Fueled by the national attention brought by the death of George Floyd at the hands of a Minneapolis police officer and by other events in Louisville and Atlanta, the Warren County Sheriff’s Office and Western Kentucky University Police Department are looking into investing in body-worn cameras for their officers.
It might be an idea whose time has come, Warren County Sheriff Brett Hightower said.
“It’s something I’ve thought about for a long time,” he said. “There is a large cost for body cameras, not only for the cameras but for the storage of the videos. But at this time I don’t know if we can afford not to do it.”
Body-worn cameras and car-mounted cameras were popularized in some areas of law enforcement after the Ferguson, Mo., incident in 2014 in which a police officer’s shooting of Michael Brown Jr. prompted protests but eventually resulted in the officer not being indicted.
Now, the death of Floyd in particular has prompted not only racial tensions, protests and riots, but a better understanding of the value of cameras.
“Over the last few years they (cameras) have been adopted more and more,” Hightower said. “They have value for officers and citizens.”
Hightower said there is value in having a video and audio record of events leading to incidents, and WKU Police Chief Mitchell Walker agreed.
“I certainly think there’s a need,” Walker said. “It helps in court cases to have camera footage, particularly in use-of-force issues. It can help us arrive at the truth much quicker.”
Hightower and Walker don’t have to look far to find an example of how cameras can be utilized by law enforcement.
The Bowling Green Police Department has had cameras in its police cruisers for more than 13 years and bodycams for five years.
“We were asked by the city commission to add body cameras post-Ferguson,” BGPD Chief Doug Hawkins said. “There was a push nationwide for this technology, but it took us a little time. We made sure we did our due diligence.”
Hawkins said the BGPD has settled on a product made by COBAN Technologies, a Texas-based company specializing in camera systems for law enforcement.
He believes the cameras have been worth the investment.
“We review all video associated with use of force,” Hawkins said. “And we randomly review other videos. Any time we have complaints we review that video.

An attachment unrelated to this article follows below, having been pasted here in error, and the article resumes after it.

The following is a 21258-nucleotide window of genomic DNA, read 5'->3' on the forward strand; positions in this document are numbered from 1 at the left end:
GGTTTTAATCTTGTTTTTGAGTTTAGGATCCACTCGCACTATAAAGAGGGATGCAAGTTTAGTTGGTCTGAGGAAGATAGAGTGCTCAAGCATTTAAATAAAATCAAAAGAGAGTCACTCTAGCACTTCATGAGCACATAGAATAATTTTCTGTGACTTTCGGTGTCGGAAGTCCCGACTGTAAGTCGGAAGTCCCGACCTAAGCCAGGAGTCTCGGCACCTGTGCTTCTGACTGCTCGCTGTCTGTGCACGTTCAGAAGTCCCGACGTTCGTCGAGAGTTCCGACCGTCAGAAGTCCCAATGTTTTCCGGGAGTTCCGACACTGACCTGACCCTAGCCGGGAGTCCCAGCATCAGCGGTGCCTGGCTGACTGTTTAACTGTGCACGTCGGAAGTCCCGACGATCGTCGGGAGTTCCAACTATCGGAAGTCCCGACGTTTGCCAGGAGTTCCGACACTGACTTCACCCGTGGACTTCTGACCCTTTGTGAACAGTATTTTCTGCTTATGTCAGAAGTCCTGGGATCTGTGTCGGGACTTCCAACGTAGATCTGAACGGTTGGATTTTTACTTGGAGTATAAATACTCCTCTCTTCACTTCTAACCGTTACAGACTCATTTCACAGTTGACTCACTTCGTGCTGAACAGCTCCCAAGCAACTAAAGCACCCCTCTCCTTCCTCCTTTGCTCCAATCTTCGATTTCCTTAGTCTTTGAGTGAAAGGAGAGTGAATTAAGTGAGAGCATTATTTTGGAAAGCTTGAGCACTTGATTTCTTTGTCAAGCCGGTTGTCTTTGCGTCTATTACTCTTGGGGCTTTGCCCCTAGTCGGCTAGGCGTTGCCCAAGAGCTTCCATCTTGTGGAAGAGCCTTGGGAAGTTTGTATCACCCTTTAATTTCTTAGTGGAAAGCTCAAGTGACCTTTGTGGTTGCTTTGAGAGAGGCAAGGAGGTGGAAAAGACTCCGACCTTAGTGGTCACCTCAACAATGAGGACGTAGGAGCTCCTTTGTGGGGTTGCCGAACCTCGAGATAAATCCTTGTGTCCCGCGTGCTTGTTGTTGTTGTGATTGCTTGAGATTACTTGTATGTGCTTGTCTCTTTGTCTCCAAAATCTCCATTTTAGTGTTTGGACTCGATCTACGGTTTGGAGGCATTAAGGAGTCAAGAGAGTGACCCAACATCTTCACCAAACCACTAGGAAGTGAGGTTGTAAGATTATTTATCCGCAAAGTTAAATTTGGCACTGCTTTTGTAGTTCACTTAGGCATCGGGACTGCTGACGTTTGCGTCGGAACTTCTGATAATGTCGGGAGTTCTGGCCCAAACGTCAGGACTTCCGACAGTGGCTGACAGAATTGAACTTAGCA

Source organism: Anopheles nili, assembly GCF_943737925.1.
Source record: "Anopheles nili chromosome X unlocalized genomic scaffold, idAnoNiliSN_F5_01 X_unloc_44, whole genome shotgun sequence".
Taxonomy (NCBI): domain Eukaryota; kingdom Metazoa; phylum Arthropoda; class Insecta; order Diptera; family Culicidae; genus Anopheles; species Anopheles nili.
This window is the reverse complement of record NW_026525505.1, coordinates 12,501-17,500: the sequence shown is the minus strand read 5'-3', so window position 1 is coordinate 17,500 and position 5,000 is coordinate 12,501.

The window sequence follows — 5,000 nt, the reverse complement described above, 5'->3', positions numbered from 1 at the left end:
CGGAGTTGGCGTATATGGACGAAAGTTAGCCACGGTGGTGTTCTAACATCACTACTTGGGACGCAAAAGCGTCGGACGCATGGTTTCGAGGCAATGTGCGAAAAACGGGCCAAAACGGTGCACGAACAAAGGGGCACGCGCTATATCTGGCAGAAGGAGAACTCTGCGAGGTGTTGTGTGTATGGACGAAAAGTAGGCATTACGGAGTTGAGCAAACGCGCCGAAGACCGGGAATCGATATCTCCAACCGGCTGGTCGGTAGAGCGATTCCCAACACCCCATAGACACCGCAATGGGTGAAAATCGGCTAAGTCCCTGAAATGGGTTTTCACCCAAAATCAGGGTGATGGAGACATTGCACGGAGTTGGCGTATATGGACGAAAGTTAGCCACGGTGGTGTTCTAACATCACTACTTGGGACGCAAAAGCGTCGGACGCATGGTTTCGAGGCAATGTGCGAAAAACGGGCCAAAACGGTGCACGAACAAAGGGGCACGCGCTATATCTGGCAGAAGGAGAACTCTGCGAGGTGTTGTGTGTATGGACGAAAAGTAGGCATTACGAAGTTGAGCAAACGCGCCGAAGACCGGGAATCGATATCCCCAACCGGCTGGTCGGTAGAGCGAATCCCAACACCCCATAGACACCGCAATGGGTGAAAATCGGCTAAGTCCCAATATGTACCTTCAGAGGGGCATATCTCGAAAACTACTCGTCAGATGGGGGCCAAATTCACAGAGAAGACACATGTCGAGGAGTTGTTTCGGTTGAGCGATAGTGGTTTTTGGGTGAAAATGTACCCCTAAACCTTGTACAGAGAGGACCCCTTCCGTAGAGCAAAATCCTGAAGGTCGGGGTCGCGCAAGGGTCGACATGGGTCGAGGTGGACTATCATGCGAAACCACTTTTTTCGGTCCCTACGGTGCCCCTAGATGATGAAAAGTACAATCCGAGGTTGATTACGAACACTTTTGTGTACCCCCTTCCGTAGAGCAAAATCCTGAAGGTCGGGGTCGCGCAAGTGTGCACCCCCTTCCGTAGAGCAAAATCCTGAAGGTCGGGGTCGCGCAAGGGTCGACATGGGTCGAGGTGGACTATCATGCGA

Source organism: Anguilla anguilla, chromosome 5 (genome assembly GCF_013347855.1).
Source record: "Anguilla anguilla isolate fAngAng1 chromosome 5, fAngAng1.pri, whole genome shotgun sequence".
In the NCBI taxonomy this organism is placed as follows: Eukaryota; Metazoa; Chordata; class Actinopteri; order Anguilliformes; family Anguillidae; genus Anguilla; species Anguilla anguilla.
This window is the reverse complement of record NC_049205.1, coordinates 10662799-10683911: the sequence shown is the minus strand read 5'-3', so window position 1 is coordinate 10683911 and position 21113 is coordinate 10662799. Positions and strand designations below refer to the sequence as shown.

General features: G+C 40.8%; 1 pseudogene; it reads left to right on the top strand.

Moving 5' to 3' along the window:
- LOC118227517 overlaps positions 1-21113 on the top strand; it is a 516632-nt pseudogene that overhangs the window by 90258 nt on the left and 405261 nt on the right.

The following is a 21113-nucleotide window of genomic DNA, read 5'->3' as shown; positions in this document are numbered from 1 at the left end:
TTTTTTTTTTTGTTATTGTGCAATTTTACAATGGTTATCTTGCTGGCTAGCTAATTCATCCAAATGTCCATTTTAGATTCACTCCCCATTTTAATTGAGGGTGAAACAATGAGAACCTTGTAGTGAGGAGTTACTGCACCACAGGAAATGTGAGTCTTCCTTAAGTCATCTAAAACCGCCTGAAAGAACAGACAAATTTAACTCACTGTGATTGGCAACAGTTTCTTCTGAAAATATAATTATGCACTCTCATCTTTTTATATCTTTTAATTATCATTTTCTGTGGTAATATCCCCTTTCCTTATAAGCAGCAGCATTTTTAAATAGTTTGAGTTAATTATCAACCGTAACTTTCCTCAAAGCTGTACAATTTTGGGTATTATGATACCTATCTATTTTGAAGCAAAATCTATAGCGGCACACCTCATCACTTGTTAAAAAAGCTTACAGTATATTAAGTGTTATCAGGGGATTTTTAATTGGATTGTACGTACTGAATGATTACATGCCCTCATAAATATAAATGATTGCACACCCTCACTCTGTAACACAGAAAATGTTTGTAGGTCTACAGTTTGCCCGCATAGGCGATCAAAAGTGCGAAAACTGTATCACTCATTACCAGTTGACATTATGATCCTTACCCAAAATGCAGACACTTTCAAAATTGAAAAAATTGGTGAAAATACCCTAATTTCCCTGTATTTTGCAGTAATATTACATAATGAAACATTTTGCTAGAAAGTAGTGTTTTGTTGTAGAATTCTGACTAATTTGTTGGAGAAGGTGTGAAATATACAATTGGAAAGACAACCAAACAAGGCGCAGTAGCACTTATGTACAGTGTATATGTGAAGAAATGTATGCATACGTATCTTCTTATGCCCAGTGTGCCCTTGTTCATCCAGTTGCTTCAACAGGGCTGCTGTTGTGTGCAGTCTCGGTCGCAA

“What we see more often than not is that the videos exonerate the officers. We’ll review the video, and it turns out the officer followed our policies.”
The BGPD’s car-mounted cameras are activated when the officer turns on his blue lights, but bodycams can be turned on or off manually. Hawkins said BGPD policies call for the camera to be turned on when an officer is engaging the public.
The presence of the bodycams can have many benefits, Hawkins said.
“In a lot of cases, it keeps people we’re dealing with on their best behavior,” he said. “Nobody wants to look bad on camera.”
The cameras can also be a learning tool, particularly for young officers.
“Sometimes officers require some re-training or corrective action,” Hawkins said. “It’s a good training tool.”
The camera systems aren’t cheap, Hawkins said. He said the in-car camera systems cost about $5,000 each. The bodycams cost close to $500 apiece, and that can end up being a recurring expense.
“Any community that invests in body-worn cameras must understand that it’s an ongoing investment,” he said. “These companies are always bringing out new technology. You’ll probably need to replace every camera every three or four years.”
Because of that expense, Hightower and Walker are looking at teaming up to try to get better pricing while also searching for grants to help with the purchase.
“We’re looking for any opportunity to reduce some of the expense,” said Hightower, who estimates that outfitting his deputies with camera equipment would cost $150,000 or more.
“There were several grants available after Ferguson. We’re hoping there might be some potential for that grant funding now,” he said.
The cost of the cameras has been cited as one reason why the Kentucky State Police hasn’t yet invested in car-mounted or body-worn cameras.
Even at a time when the public might be clamoring for the use of cameras by police, Hawkins said it’s ultimately a political decision.
“Elected officials have to believe it’s worth the investment,” he said.